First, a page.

Sorry!! The article you are trying to read is not available now.
Thank you very much;
you're only a step away from
downloading your reports.

Slowly, It's All Coming Together


Do you EVER have anything good to say?!


In four days France is scheduled to vote up or down the 300 page EU Constitution, and absent a sudden change of heart, the French will give it the thumbs down. While such news will likely not make the 5th page of most newspapers, I am going to guess that in ten years May 29, 2005 will be looked upon as the beginning of the end of the European Union, and eventually its currency. As I suggested in my very first piece for the 'Ville, this outcome is virtually inevitable, and a phenomenal piece by uber-service Stratfor nails the reasons why. Here are the key excerpts:

"There were two reasons for creating the EU. The first was to build
institutions that would prevent a fourth war between France and Germany. The catastrophic record of European statesmanship created the impulse to tie the hands of European politicians by creating overarching institutions. In other words, transnationalism was designed to overcome Europe's ruinous nationalism.

Second, the European Union, and the European Community before it, were designed to facilitate European prosperity. It was reasonably assumed that a Europe without protectionist barriers would do better than a Europe fragmented into multiple, exclusionary markets. On this level, the EU had a purely utilitarian goal: It was designed for economic ends, and the only justification for its existence was how readily it achieved those ends and how universally it could distribute those benefits across national lines. The European Union was designed to allow Europe to be competitive in the global marketplace.
. . . .

But there is a huge difference in the ways political systems function in
relatively prosperous times and in more austere times. Things that are
acceptable when the economy is healthy become less tolerable -- or
intolerable -- when the economy is weak. This does not mean that the primary issue is economic. The chief obstacle to an EU constitution in France and elsewhere is political and social -- it is the unwillingness to abandon sovereignty. This sensibility is always there, but it is activated when the political ambitions of the new regime interact with hard times. This is doubly the case when people believe that their own problems and votes might have no bearing on the actions or policies of the new political system."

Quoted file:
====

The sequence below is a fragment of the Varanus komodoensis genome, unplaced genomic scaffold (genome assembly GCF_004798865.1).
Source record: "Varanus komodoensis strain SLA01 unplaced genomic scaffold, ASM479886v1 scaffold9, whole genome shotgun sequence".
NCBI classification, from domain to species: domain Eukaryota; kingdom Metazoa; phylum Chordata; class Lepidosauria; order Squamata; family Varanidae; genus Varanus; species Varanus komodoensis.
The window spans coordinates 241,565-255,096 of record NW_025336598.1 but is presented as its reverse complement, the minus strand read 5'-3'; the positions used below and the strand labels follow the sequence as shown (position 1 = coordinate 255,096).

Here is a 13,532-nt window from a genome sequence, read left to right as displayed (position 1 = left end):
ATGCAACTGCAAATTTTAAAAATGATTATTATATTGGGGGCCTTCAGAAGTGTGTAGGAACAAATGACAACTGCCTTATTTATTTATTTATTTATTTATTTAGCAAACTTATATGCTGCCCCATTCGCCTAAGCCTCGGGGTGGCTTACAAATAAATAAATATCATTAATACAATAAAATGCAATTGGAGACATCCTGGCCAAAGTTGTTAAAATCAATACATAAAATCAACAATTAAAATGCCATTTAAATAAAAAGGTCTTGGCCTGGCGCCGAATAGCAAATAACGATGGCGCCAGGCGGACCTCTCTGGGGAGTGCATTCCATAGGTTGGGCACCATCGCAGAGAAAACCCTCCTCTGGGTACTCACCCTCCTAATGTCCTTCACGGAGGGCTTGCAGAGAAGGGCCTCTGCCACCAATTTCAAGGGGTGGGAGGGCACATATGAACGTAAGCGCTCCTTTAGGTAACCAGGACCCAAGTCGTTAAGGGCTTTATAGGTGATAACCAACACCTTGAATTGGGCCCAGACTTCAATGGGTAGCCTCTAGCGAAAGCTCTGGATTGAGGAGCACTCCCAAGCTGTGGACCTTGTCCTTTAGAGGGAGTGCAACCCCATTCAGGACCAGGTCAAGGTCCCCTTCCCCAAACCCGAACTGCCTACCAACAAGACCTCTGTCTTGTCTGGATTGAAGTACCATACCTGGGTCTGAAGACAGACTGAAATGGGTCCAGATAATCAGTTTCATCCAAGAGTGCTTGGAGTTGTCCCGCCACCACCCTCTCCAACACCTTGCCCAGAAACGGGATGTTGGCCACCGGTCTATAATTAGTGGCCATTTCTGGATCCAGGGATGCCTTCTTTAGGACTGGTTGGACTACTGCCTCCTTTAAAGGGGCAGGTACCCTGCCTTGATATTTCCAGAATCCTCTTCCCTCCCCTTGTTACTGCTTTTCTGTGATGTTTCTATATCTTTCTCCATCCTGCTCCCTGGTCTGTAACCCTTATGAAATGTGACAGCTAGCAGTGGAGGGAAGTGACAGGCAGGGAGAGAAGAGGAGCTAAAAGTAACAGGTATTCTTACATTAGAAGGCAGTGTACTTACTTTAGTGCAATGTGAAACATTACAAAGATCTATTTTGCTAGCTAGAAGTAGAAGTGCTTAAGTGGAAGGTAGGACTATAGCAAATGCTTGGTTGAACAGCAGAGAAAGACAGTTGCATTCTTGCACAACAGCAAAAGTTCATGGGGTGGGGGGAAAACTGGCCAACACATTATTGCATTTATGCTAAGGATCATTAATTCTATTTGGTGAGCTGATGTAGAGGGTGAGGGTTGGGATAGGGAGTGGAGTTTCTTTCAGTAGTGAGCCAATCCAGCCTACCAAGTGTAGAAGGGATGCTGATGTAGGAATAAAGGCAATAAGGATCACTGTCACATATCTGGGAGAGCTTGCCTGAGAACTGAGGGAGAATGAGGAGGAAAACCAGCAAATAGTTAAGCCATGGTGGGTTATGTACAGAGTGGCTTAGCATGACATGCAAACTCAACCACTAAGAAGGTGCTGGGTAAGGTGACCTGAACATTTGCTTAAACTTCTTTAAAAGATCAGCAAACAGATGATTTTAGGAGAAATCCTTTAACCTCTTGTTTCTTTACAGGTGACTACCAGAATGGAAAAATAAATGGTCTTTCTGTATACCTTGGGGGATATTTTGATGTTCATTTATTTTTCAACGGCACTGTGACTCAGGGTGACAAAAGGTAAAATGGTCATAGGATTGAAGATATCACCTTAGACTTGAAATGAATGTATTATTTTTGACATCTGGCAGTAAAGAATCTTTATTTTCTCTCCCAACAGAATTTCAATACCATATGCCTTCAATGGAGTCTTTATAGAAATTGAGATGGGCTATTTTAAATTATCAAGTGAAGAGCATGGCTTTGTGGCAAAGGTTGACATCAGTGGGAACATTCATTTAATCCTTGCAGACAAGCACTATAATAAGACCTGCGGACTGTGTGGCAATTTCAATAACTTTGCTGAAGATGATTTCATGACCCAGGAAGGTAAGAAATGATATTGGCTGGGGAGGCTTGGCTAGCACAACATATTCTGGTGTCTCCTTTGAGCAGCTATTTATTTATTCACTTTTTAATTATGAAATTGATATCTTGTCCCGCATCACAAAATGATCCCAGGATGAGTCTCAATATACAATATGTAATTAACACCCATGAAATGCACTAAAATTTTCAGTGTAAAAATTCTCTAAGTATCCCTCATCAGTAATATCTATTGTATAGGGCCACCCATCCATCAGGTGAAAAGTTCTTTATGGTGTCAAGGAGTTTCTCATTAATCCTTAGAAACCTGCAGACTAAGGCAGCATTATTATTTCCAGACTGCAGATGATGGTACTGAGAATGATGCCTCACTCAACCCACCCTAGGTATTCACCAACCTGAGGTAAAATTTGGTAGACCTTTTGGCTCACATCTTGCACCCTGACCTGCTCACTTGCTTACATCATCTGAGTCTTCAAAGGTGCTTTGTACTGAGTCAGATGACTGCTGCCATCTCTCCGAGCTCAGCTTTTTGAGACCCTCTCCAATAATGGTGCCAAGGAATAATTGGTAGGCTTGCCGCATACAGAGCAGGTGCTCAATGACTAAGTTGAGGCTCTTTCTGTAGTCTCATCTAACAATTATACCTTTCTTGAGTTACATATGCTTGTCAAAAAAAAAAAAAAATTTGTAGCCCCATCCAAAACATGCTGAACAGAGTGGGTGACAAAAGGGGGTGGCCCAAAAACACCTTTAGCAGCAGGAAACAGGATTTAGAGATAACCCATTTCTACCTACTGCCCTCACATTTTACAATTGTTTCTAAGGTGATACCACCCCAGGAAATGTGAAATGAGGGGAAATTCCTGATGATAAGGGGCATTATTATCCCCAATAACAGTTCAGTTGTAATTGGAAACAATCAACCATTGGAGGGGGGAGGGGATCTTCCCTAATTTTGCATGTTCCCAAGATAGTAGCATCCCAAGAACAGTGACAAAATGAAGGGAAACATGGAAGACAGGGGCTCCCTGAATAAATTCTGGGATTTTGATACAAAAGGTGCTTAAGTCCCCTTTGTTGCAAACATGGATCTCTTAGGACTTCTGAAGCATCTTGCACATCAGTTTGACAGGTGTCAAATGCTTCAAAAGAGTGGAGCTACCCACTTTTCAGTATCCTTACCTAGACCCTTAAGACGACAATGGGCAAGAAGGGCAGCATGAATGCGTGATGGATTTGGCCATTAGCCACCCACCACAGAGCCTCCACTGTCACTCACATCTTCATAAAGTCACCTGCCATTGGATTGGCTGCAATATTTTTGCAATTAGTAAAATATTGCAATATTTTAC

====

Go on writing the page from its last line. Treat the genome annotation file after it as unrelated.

Meanwhile, financial symptoms of this untenable structure are spreading all around. Europe has joined the U.S. in the noise for protectionist measures. For now China is the preferred target, but the underlying economic and fiscal imbalances are growing between European countries as well. In addition, Italy is joining France and Germany in disregarding the Maastricht's deficit boundaries, the mechanical heart of the Euro currency.

I am aware that to loyal Minyans I must sound like a broken record. And it is also likely that none of today's circumstances will probably mean much tomorrow. But the more I step back, the more I grow convinced that these events are yet more pieces of the puzzle coming together. As night follows day, financial imbalances lead to protectionism, which in turn leads to worldwide financial crisis. When Hoofy will ultimately hit the fan, people will look back and blame the General Motors (GM) bonds, hedge funds, or the housing bubble. And in another 75 years, the very root causes of the debacle will be ignored again, and our grandchildren will, once again, be heard arguing that "this time is different."

No positions in stocks mentioned.
The information on this website solely reflects the analysis of or opinion about the performance of securities and financial markets by the writers whose articles appear on the site. The views expressed by the writers are not necessarily the views of Minyanville Media, Inc. or members of its management. Nothing contained on the website is intended to constitute a recommendation or advice addressed to an individual investor or category of investors to purchase, sell or hold any security, or to take any action with respect to the prospective movement of the securities markets or to solicit the purchase or sale of any security. Any investment decisions must be made by the reader either individually or in consultation with his or her investment professional. Minyanville writers and staff may trade or hold positions in securities that are discussed in articles appearing on the website. Writers of articles are required to disclose whether they have a position in any stock or fund discussed in an article, but are not permitted to disclose the size or direction of the position. Nothing on this website is intended to solicit business of any kind for a writer's business or fund. Minyanville management and staff as well as contributing writers will not respond to emails or other communications requesting investment advice.

Copyright 2011 Minyanville Media, Inc. All Rights Reserved.
Featured Videos